When I was a kid I had a Kids’ Bible, which contained boxes with queries, discussions and kid-related dilemmas. I remember one of them, which posed the question: “If God forgives me of my sin, then what does it matter if I keep on sinning?”
I can’t remember the full content of the ‘answer’, but the Kids’ Bible raised a good question, which I’m sure many of us have considered at one time or another. It can be a theological dilemma that adults have struggled with as well.
I think that the quandary comes from our focus on Jesus as the means of forgiveness for past sins. Through Jesus’ death, we are cleansed of our sin, we are justified before God, and now we are reconciled for eternity.
Although this is true, it is only half of the story. Because after Jesus died, he was resurrected – showing us that life with Jesus had only just begun. With the emphasis on the work of Jesus’ death, we sometimes forget about the call of salvation through Jesus’ life. As Paul puts it:
“For if while we were enemies, we were reconciled to God through the death of his Son, much more surely, having been reconciled, will we be saved by his life” (Romans 5.10).
For all the talk of ‘sin’ in our churches, I think we sometimes forget that we are still sinners. Redeemed sinners – yes – but this is just the beginning. The call to discipleship is a daily renunciation of all that is dark, all that causes death, in our individual and collective lives.
I fear that it is precisely our theology of ‘sin’ that causes us to be blind to its presence in our lives and in the world. By telling ourselves that Jesus has dealt with sin – because, in a way, he has – we forget that it continues on, causing damage and death. Christians fail to treat each other with love, fail to stand up for justice. And we find ourselves caught in systems that oppress and exploit. Though we are reconciled with God, we are still gripped by sin.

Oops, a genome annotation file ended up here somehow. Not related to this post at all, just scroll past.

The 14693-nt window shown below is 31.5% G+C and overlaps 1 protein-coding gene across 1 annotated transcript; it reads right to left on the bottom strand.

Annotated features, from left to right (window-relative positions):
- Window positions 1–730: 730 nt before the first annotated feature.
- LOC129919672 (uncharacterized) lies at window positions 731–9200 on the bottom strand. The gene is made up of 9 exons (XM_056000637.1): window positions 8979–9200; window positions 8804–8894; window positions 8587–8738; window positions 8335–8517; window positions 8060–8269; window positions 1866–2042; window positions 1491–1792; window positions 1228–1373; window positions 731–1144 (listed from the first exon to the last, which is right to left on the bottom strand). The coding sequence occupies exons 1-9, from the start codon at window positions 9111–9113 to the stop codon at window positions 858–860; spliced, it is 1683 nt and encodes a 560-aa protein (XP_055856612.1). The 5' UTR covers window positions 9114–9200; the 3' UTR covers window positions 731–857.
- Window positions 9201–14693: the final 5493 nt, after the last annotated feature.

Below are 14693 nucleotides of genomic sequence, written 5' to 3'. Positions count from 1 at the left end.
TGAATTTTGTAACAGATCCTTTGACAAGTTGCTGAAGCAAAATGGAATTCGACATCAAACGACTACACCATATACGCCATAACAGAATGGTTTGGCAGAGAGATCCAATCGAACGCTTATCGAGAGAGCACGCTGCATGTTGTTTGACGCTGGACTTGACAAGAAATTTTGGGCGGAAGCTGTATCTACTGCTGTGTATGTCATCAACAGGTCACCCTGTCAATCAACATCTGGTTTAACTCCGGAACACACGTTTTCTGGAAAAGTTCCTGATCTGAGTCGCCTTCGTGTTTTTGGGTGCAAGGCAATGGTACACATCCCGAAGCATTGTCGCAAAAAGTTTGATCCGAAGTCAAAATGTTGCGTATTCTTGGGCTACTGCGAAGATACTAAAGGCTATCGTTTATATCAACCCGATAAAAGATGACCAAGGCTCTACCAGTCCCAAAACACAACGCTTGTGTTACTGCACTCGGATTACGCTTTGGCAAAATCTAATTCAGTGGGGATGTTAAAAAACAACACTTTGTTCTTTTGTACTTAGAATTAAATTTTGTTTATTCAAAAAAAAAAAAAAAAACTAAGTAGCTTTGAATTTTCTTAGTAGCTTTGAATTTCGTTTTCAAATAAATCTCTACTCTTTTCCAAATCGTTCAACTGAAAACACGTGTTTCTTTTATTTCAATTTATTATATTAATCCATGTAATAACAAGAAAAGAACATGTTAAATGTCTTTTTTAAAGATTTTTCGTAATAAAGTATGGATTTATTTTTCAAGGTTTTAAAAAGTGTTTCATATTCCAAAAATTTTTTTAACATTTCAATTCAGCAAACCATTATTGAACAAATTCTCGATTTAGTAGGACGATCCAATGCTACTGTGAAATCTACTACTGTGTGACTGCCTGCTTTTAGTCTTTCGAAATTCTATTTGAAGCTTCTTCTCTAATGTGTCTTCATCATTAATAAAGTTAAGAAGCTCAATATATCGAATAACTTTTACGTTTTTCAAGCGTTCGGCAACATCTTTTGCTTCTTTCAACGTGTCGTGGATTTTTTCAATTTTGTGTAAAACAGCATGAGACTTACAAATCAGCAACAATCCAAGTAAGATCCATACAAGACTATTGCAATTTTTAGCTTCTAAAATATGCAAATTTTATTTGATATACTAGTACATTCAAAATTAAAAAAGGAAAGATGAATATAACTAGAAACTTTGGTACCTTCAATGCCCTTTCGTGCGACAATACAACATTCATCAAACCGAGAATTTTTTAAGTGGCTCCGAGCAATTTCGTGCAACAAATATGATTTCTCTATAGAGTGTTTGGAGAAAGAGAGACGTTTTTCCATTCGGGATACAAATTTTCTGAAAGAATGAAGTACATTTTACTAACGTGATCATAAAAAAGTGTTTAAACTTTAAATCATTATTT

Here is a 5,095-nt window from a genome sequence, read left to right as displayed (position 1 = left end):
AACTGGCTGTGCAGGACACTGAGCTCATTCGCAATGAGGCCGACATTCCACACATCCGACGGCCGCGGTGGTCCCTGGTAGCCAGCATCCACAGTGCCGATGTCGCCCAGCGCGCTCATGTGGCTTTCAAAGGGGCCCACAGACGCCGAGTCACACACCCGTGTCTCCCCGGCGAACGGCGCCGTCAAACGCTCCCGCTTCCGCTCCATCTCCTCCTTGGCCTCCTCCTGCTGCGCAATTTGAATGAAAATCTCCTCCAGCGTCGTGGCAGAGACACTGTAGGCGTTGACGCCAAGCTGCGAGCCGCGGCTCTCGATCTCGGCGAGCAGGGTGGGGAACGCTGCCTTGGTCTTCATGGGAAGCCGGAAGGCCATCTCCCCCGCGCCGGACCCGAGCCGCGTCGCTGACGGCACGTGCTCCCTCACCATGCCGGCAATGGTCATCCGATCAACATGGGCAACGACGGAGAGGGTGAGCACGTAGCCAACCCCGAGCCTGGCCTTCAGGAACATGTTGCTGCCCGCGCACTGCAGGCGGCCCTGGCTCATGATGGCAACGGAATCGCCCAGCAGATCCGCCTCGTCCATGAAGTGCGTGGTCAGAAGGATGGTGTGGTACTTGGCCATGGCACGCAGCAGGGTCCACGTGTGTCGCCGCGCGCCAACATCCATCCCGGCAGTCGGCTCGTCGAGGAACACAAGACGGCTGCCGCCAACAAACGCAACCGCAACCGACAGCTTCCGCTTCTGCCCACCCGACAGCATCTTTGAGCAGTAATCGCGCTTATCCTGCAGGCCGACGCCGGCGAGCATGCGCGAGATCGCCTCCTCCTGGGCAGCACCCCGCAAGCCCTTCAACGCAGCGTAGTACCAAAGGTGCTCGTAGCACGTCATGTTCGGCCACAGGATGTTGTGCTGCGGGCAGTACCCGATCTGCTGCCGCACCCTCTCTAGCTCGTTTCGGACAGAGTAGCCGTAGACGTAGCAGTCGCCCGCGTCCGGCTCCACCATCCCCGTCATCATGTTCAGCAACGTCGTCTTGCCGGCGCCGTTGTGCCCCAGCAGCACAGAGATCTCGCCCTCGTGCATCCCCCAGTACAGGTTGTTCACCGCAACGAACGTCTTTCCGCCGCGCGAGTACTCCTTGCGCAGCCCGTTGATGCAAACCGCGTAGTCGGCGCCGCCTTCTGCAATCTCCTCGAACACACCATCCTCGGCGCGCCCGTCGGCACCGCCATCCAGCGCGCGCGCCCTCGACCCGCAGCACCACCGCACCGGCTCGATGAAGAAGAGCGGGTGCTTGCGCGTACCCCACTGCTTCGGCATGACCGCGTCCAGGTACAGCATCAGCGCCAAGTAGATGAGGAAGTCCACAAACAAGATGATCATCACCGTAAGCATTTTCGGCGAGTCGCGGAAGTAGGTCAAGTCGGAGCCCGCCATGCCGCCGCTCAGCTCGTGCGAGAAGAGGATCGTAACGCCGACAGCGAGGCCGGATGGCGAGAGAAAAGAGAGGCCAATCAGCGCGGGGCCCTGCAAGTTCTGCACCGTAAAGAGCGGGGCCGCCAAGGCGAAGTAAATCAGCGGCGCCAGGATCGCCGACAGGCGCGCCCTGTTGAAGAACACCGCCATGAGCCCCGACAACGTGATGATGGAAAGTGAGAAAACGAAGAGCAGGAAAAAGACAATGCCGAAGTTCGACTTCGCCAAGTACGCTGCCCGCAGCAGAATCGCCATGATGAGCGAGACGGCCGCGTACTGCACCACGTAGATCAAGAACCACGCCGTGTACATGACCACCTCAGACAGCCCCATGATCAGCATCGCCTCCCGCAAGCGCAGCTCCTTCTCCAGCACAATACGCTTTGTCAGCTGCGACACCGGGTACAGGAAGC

It is almost as if we ‘externalise’ the sin in our lives, and use others as scapegoats for the sin that still lurks in our hearts. So we demonise others: people who are gay, women who have had abortions, or for the more ‘progressive’ of us, Liberal Party politicians. Sinners are people who are not like us, we tell ourselves.
Many of us fall into the trap of believing that because we have been redeemed from sin, we no longer need to think about its presence in our lives. We live in a culture where ‘sin’ as a concept is out of vogue, and we like to think of ourselves as victims instead. For all of our talk about us being ‘sinners’, I think that we in the church are liable to make the same mistake.
Reconciliation with God has been achieved, and now comes the hard part: of walking beside Jesus in his life, day by day. Life with Jesus is life in abundance – but we must deal daily with the reality of our sin.